The situation described in the Mirror story “Blair targeting hazmat scofflaws” on February 3 seems to be similar to that described by local governments some decades ago when they made public statements about their plans to crack down on people who broke their junk-vehicle ordinances.
While announcing their plans to crack down, most governments neglected to explain why they had previously allowed trash vehicles to gather in yards, abandoned lots, alleys, along streets, and who knows where else. A city should get rid of legislation from its books if it has no intention of enforcing it. Equally applicable to municipalities, states, and the federal government.
However long ago, someone should have been made aware that emergency planners in Blair County had lost interest in, or were unable to carry out, the duties assigned to them under Act 165, the 1990 Pennsylvania Hazardous Material Emergency Planning and Response Act.
Due to this apparent failure, Blair County is now attempting to create, seemingly from scratch, a database of who is in possession of which dangerous drugs, and whether or not those in possession are doing so in a safe manner (in terms of both usage and storage). The whys and hows of the county’s apparent degradation in compliance with the 1990 statute, as well as why the state did not discover that something might be awry, still remain unclear.
You may check out other news pertaining to this one by opening the following links, which we have provided for you below:
- The Colleton County Courthouse has Reopened Following an Evacuation Due to a Bomb Threat
- The Jacksonville Store has a New Section Called Books Recently Banned in Duval County
- Neiswonger Has Decided To Run For Sheriff of The County
Regarding Act 165, it appears like the proverbial ball was dropped significantly, and there may be many people or groups to blame. The significance of the law being almost 30 years old should not be lost on county citizens. Is it possible that ten, twenty, or more years of progress have been wiped out on safety and environmental fronts here due to a lack of compliance with the law?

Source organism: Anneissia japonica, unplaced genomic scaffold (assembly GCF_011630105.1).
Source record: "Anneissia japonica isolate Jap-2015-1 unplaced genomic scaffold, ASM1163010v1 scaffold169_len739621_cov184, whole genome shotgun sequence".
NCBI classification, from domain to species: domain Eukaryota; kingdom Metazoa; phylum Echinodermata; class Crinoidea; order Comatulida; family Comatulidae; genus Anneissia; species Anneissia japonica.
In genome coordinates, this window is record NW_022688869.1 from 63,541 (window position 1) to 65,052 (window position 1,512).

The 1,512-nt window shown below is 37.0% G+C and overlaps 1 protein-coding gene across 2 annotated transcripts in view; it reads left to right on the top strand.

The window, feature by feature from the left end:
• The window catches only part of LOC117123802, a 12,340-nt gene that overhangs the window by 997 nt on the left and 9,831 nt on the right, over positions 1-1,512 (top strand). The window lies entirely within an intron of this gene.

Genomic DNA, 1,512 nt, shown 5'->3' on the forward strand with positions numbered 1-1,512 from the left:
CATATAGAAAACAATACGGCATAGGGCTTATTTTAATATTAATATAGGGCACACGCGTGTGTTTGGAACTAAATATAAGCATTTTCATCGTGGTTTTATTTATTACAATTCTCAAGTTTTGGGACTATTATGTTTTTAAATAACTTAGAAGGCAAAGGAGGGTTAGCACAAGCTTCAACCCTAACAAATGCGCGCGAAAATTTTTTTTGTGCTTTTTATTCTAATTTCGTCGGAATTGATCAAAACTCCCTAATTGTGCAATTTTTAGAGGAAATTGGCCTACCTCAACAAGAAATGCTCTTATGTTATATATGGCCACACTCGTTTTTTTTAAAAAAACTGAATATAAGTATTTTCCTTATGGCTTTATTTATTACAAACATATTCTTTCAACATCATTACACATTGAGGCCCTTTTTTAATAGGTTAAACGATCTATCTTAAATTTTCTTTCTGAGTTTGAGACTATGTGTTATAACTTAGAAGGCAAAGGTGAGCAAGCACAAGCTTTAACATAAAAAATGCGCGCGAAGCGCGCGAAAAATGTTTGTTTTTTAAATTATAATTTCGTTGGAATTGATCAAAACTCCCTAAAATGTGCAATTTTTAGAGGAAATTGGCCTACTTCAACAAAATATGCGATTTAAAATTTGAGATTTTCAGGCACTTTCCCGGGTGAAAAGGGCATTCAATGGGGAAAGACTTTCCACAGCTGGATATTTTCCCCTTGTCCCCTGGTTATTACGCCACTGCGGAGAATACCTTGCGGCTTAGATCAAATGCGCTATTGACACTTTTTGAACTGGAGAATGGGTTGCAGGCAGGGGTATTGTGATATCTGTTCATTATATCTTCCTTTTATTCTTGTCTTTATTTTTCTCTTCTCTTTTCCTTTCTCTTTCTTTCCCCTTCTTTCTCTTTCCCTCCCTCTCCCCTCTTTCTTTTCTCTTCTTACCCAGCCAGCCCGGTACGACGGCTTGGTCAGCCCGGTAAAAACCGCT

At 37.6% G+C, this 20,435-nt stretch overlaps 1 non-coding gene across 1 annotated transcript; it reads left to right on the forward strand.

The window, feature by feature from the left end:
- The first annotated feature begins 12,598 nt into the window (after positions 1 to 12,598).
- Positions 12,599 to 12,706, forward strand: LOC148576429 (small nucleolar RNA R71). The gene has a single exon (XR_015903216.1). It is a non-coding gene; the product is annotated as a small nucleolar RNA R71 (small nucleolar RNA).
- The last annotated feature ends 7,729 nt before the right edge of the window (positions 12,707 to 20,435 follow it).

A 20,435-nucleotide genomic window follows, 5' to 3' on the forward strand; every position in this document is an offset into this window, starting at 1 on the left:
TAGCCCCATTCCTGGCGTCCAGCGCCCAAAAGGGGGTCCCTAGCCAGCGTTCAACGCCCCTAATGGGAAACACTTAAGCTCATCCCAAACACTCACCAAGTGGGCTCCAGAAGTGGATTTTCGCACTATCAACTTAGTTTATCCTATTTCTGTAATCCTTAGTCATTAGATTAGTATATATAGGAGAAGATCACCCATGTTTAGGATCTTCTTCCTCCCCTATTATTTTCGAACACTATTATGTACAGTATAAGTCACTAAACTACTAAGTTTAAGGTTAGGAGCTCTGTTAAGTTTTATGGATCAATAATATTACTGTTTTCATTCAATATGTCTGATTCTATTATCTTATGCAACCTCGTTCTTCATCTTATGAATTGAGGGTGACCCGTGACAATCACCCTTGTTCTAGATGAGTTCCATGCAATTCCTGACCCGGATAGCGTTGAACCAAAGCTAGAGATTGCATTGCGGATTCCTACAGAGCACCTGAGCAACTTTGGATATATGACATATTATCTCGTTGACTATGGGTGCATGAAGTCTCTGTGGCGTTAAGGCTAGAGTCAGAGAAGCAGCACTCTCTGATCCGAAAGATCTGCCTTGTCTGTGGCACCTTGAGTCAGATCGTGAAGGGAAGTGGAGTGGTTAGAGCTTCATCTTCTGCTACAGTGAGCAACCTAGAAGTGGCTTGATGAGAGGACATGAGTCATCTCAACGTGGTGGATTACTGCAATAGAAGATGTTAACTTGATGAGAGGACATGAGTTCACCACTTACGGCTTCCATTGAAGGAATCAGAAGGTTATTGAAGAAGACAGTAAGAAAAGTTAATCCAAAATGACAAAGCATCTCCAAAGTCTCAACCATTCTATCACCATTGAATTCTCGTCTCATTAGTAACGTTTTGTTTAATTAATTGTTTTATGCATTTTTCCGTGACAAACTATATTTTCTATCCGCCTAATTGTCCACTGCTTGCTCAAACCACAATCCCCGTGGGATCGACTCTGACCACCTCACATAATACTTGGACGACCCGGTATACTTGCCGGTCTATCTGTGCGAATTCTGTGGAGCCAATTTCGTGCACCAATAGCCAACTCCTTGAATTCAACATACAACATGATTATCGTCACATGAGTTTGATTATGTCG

The seriousness, scope, and potential repercussions of the problem with toxic chemicals have been brought home to everyone by the recent train catastrophe in Ohio. According to a news story published on February 3rd, county officials are keeping a close eye on businesses that have failed to file the required reports on the storage or handling of hazardous substances.
In light of the horrible outcomes that could occur in the absence of the information that the legislation seeks to acquire and keep for the public’s and emergency responders’ benefit, this reporting objective is actually acceptable. There must be a complete accounting of what went wrong in order to identify its causes and implement appropriate solutions.
But so far, there has been little hard evidence that local authorities have even determined where to start. A representative from the Altoona Fire Department suggested writing a letter to the companies that used to be compliant but have since ceased reporting as a good first step. The county has a long way to go before it can have any kind of handle on what is floating around and who has it.
The work at hand is obviously not going to be a quick fix, just as it wasn’t for communities in the past that had been overrun by junk cars and suddenly realised the situation. For a county that excels in so many other areas, the Blair Act 165 scandal is a huge embarrassment.
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